Shepherd’s Pie Recipe
Too much leftover or just bored of beef in pie? Check out this Shepherd’s pie recipe that could do exclusive as much as save life!
Cottage pie and shepherds pie are two eerily similar dishes. In fact, their name is used interchangeably many times but like there are coffee enthusiast who know the difference between arabica and Robusta, there are some who also know the difference between Cottage pie and shepherd’s pie.
From the outside both dishes can look the same but if we look under the potato and sometimes cheese layer then even the untrained eye can see that all shepherds’ pies are cottage pie but not all cottage pies are shepherd’s pie.
As an unwritten rule shepherd’s pie should always contain sheep meat like lamb, mutton or hogget while cottage pie can be much more forgiving with the bottom layer although doesn’t really diverge from beef.
Given that of course it contains any meat at all because sometimes cottage pies go totally meatless or venture into previously unexplored territories and uses cauliflower mash to go low carb.
Making shepherds pie from scratch is a tad bit more demanding due to the process of preparing the meat. Although both pies were originally created to use up leftover meat but since it grew in our favor, we are willing to sacrifice more of our time just to prepare a perfectly fine meal to make another from it.
The quickest and easiest way of making shepherd’s pie is to prepare more Sunday roast than it’s good for us. All we have to do on one of the following days is just combining the leftovers under a bit of mashed potatoes and we have a perfectly fine pie ready to please the crowd.
Sure, if we don’t know what Sunday roast is, let alone regularly making one, we’ll have a harder time getting our things ready for the dish.
To explore everything shepherd’s pie has on offer we can go down the path of spending a bit of time roasting leg of lamb. Once it’s done, we can instantly get on with layering the meat under some mashed potato and a sprinkle of cheese before a final roasting in the oven.
If we don’t have the patience to roast lamb or the leftover from the weekend yet can’t get rid of the excruciating desire for shepherd’s pie, we may find redemption in ground meat.
As cottage pie can be made by quickly browning the beef so can shepherd’s pie be speed up with rapidly prepping ground lamb in a skillet.
Sure, with ground meat we may not feel the succulent pull of meat threads cushioned in the creamy potato that could make us believe for a second, we are sitting at a while clothed table of a gourmet restaurant, but shepherd’s pie was never meant to be reach such heights anyway.
Maybe if it were a French dish, like Hachis Parmentier, it could dream of becoming something more than just another dish to fill one of the days between two weekends creating its own unique space in the culinary world.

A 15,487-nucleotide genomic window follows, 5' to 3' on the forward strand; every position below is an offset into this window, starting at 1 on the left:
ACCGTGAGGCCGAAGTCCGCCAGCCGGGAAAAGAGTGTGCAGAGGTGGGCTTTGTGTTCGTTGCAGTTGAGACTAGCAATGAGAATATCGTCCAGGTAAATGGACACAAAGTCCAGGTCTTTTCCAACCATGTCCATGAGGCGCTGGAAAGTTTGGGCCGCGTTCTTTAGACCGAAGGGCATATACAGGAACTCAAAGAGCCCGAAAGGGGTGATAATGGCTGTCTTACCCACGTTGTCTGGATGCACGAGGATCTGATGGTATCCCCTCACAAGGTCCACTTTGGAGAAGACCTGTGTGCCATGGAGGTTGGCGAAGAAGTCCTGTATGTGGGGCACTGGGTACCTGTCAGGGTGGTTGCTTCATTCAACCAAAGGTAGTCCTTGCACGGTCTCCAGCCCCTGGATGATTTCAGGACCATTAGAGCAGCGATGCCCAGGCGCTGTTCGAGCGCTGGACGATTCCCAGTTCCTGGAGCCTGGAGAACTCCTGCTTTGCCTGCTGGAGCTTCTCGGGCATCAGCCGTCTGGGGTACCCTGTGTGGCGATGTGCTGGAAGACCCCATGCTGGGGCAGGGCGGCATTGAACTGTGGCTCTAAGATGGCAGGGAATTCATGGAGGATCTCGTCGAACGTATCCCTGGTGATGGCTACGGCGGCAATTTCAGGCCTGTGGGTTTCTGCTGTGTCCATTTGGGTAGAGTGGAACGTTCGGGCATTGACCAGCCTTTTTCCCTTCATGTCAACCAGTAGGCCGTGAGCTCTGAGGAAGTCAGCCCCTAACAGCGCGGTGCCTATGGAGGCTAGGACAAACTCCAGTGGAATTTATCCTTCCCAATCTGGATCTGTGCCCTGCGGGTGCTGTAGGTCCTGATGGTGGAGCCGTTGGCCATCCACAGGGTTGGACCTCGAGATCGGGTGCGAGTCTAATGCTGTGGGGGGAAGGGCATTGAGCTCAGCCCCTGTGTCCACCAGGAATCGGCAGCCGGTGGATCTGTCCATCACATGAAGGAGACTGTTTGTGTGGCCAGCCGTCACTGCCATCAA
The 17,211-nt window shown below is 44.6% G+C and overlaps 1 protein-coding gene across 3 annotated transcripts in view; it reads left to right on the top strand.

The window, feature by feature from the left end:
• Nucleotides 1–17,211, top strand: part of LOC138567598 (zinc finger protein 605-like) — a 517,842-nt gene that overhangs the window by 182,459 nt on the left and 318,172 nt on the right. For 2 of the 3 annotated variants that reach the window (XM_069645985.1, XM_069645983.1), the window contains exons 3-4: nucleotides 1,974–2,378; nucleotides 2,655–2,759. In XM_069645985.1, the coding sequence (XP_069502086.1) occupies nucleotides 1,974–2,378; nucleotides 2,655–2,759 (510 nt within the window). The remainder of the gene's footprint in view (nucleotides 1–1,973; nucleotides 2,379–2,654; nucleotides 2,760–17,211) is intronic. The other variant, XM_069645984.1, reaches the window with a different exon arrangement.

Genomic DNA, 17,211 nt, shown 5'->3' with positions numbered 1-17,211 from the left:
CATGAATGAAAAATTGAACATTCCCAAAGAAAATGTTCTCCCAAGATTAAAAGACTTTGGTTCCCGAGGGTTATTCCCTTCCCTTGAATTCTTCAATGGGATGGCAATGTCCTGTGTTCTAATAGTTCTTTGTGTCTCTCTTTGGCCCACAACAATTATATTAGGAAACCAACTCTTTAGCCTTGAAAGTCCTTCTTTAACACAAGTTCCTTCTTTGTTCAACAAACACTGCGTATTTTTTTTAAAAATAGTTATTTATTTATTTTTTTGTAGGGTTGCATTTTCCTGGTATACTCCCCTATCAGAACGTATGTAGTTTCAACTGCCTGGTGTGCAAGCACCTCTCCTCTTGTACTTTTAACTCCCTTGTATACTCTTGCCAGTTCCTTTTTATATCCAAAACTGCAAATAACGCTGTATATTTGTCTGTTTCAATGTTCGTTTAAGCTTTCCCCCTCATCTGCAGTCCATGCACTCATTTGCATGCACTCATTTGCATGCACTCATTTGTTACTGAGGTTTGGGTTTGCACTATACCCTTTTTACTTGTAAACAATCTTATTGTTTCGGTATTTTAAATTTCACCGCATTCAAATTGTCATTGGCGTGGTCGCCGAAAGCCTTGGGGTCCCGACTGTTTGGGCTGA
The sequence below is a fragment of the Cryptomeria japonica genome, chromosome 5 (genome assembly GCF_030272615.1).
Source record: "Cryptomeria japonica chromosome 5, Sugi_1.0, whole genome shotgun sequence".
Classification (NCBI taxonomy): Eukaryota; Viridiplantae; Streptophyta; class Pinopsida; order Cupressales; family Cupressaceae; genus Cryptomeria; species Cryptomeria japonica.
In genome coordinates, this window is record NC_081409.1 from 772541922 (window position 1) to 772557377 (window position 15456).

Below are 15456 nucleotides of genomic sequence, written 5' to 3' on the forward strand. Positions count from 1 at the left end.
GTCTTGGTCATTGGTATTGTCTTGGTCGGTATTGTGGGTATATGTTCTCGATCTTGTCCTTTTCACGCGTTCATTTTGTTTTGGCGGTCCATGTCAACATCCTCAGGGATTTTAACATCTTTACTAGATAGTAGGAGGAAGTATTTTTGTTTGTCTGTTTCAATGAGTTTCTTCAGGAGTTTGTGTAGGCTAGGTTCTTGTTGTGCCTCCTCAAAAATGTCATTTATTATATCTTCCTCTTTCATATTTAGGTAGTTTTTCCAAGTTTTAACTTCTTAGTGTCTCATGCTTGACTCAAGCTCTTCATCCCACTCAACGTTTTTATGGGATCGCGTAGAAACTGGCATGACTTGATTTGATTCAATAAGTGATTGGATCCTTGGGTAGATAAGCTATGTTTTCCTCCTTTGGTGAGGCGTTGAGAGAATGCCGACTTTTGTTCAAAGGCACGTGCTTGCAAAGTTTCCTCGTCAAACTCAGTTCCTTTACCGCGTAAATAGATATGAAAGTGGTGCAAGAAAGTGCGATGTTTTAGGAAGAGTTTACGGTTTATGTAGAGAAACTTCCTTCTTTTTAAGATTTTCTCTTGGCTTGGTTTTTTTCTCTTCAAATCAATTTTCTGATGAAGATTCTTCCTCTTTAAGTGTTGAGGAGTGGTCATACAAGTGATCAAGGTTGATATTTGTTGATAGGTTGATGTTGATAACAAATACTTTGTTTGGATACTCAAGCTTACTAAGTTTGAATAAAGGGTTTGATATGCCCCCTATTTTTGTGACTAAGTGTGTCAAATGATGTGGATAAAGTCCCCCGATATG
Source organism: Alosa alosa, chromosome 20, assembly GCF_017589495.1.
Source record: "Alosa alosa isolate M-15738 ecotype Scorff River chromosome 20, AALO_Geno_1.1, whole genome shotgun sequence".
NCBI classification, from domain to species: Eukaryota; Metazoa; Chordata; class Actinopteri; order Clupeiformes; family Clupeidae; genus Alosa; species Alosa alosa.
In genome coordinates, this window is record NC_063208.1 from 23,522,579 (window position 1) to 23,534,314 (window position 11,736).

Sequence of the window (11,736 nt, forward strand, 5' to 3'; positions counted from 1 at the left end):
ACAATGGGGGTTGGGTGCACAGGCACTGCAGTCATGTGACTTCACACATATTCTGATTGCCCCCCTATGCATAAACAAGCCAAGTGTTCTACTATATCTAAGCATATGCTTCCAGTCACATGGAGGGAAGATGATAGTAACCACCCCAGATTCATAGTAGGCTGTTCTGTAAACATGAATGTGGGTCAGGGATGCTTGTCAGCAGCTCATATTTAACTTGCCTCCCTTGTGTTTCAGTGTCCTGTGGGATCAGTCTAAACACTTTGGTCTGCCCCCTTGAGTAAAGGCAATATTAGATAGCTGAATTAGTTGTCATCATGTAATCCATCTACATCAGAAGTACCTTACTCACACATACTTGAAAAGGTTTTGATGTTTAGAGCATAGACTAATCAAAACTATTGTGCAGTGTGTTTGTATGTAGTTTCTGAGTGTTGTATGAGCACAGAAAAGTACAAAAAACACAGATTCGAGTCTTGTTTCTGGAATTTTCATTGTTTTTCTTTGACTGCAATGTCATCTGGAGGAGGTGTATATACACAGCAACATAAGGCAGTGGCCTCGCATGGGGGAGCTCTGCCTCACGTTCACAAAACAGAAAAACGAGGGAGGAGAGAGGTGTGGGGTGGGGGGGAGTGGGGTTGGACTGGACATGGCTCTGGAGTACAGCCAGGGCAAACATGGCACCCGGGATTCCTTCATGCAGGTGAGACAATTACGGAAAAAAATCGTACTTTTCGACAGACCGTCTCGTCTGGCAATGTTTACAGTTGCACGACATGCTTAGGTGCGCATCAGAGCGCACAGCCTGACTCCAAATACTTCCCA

Not everybody is destined to reach the stars, some has to stay within our reach to share our best moments, comfort us in our worst and be part of our life now and generations to come.
- 4lb / 2000g Potatoes
- ⅞ cup / 200ml Sour cream
- 2 teaspoon / 10g Salt
Shepherd’s pie sauce
- 2 tablespoons / 30ml Cooking oil
- 1 medium / 200g Onion
- 1 big / 100g Carrot
- 1 rib / 100g Celery
- 1 teaspoon / 5g Salt
- 1 sprig / Rosemary (¾ teaspoon dried)
- 1 sprig / Thyme (¾ teaspoon dried)
- 2 lb / 900g Lamb or ground lamb
- ½ cup / 100g Tomato paste
- ½ cup / Red wine
- 2 teaspoon / 10g Salt
- 1 teaspoon / 3g Black pepper
- 2 pieces / Bay leaf
- 1 cup / 130g Peas
How to make Shepherd’s pie
- Make mashed potatoes by cooking potatoes, drain then mash them. Add salt and sour cream for best results. If in doubt, check out: Mashed Potato with Skin
- Heat oil to high then sauté diced onion, carrot, celery and salt until the onion gets a glassy / translucent look.
- Reduce heat and stir-fry until the onion caramelizes, about 15 – 20 minutes.
- Mix in garlic, thyme and rosemary.
- Increase heat then add the ground meat with more salt and some optional ground pepper.
- Stir-fry until the meat is browned then add tomato puree, laurel and some optional wine.
- Bring it to boil then simmer until half of the liquid is evaporated, about 10 minutes.
- Add the peas and any other vegetables that tickles our fancy. Put the lid on and cook the vegetables ready. Peas takes about 3 minutes, even when frozen.
- Portion the meat out.
- Top it with mashed potatoes. Don’t forget to poke holes into the mashed potato to allow the steam to escape otherwise the aesthetics of our pretty looking pie may suffer the consequences.
- Some like to add some grated cheese on top. It’s absolutely not necessary.
- Place the cottage pies into the middle rack of a 350°F / 180°C preheated oven until the top starts to get a golden brown color, about 30 – 40 minutes.
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